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In equal balance justly weighed

Slouching toward Democracy

Where have all the wise men gone?

By Populist Demand

When urban and rural voters went separate ways

The World’s Athletes

 

Sitting there long enough, I got a free coffee

& the grouchy homophobic waiter ate the two leftover tacos,

watching on television figure skater couples

who looked like women, whatever that means,

who looked homosexual, whatever I mean by that,

in the country of vodka & bad pop music,

Mandelstam’s shivering, Akhmatova’s prayers,

all the athletes who bruised their shins in Vancouver,

sniffled past tent city & into waterfront condos,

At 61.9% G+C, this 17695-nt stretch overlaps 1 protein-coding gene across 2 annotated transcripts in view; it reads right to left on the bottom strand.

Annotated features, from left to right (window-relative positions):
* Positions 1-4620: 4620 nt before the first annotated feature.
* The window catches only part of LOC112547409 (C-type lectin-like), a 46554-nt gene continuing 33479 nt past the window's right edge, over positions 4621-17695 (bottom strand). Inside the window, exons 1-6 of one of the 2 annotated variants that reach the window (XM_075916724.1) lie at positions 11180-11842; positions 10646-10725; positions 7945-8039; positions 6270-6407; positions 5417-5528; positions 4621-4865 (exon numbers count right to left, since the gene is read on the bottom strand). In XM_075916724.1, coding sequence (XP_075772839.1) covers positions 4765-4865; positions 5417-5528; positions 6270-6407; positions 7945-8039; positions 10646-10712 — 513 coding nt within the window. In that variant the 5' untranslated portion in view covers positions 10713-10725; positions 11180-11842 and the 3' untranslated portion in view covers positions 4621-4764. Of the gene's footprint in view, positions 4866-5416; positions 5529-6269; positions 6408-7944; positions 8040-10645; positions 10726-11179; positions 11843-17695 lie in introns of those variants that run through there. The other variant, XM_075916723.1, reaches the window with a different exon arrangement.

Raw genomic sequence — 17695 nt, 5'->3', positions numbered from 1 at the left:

all the homosexual lovers snuggling in the snow.

 

Even the most committed allies don’t want to miss hockey.

 

They said you couldn’t kiss us. They said.

Couldn’t feel this. They said.

The numb snow. What aids. What abets.

An advertisement for an alcoholic beverage

featuring one man, one woman.

I have given up my athletic refusals.

Have woken next to a lover in shiny tights.

Four years ago we were reading poetry in tent city.

It was temporary, for us at least, right?

But the tenderness lasts.

“I am different from you.” This was said four years ago.

And later: “How could I have ever thought I was different from you?”

To wake up four years later, walk up to the stage

& let them wrap gold so coldly, so tightly around your neck.

 

Jen Currin has published four books of poetry, including The Inquisition Yours, which won the Audre Lorde Award for Lesbian Poetry in 2011, and School, which was a finalist for three prizes. She has recently finished her first collection of stories.

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